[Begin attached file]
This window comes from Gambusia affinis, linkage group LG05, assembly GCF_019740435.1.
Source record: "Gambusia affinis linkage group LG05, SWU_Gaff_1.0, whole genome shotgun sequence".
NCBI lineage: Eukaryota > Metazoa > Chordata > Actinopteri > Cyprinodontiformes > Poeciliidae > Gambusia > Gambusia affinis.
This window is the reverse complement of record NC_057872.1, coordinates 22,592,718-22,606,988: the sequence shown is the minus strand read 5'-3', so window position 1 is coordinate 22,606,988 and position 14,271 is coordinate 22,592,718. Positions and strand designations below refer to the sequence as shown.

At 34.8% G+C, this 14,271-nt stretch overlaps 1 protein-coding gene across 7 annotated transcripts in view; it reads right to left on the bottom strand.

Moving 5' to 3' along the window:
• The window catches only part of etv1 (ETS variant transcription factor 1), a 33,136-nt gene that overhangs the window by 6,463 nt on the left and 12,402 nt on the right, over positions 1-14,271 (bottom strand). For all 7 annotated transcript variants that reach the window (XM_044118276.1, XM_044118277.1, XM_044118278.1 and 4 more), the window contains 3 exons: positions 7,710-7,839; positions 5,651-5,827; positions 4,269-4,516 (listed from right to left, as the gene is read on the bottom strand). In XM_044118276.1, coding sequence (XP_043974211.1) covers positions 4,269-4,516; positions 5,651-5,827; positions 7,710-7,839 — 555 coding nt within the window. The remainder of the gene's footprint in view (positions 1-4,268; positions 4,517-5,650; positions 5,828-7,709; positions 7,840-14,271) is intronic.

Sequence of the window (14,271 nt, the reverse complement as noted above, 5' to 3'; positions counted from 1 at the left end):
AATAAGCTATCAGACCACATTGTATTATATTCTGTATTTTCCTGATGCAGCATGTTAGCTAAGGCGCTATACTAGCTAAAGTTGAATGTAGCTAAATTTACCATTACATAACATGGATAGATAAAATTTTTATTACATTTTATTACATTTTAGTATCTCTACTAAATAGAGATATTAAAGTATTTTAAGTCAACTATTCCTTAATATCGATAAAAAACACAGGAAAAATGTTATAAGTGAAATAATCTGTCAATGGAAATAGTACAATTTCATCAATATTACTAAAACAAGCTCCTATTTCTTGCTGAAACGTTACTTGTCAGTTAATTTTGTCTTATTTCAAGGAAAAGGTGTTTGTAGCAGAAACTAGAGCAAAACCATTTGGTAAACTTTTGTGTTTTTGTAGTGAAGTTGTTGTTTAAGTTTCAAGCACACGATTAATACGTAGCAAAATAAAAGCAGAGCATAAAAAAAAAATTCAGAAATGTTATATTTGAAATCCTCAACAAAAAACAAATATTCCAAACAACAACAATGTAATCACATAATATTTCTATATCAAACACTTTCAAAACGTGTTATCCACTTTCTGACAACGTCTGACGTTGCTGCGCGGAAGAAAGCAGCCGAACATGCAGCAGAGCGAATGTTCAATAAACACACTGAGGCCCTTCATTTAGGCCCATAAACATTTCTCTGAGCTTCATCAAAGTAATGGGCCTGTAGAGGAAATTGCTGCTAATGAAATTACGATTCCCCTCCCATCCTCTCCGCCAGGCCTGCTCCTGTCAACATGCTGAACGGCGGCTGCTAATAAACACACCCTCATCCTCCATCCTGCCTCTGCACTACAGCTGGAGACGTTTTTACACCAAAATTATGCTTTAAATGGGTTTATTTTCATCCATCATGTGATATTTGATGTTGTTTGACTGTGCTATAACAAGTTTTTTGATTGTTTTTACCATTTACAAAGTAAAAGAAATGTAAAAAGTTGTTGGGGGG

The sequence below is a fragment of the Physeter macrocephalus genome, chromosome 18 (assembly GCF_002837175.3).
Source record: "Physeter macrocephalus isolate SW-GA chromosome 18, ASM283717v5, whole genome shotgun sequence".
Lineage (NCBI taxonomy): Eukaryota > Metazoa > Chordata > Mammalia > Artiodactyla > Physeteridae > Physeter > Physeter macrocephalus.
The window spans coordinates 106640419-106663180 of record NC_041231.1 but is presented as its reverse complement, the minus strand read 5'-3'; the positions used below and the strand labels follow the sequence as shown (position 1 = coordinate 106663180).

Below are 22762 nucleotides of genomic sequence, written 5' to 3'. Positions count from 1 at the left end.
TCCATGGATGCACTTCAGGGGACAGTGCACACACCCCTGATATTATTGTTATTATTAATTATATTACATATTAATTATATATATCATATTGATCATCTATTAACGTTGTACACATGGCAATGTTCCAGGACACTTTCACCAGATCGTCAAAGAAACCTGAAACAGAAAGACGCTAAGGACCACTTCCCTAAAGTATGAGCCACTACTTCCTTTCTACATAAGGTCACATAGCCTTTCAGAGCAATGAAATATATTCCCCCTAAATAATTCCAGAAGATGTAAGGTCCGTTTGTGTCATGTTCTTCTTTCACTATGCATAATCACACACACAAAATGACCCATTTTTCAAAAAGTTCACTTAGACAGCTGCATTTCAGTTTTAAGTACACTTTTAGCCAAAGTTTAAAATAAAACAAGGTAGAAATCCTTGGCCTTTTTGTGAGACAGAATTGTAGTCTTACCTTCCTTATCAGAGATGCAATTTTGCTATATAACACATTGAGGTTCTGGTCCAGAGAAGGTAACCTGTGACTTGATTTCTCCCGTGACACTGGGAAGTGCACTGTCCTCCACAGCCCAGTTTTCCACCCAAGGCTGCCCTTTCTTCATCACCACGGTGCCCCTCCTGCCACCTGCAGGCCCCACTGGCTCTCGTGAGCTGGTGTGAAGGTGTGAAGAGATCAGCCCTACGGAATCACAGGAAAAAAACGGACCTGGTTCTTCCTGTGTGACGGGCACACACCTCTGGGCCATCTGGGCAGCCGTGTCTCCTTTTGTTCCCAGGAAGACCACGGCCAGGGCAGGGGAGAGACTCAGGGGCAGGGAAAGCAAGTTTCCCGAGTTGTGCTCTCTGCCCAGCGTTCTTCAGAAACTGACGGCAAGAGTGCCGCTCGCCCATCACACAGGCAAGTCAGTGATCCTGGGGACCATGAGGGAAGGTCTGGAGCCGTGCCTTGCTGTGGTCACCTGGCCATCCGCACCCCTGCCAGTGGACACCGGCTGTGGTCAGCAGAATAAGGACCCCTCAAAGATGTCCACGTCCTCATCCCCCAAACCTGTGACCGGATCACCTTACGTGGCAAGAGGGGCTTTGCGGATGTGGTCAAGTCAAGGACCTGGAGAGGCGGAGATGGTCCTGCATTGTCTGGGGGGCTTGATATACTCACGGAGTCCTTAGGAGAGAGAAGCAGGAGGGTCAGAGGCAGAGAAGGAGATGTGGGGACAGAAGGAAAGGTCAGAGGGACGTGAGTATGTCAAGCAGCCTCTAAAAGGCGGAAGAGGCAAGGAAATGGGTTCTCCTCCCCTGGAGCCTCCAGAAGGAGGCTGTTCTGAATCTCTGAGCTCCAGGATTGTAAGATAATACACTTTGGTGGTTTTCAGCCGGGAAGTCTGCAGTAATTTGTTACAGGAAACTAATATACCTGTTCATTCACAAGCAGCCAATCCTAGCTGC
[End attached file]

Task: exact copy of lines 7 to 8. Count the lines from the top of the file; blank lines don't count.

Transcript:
• The window catches only part of etv1 (ETS variant transcription factor 1), a 33,136-nt gene that overhangs the window by 6,463 nt on the left and 12,402 nt on the right, over positions 1-14,271 (bottom strand). For all 7 annotated transcript variants that reach the window (XM_044118276.1, XM_044118277.1, XM_044118278.1 and 4 more), the window contains 3 exons: positions 7,710-7,839; positions 5,651-5,827; positions 4,269-4,516 (listed from right to left, as the gene is read on the bottom strand). In XM_044118276.1, coding sequence (XP_043974211.1) covers positions 4,269-4,516; positions 5,651-5,827; positions 7,710-7,839 — 555 coding nt within the window. The remainder of the gene's footprint in view (positions 1-4,268; positions 4,517-5,650; positions 5,828-7,709; positions 7,840-14,271) is intronic.

Sequence of the window (14,271 nt, the reverse complement as noted above, 5' to 3'; positions counted from 1 at the left end):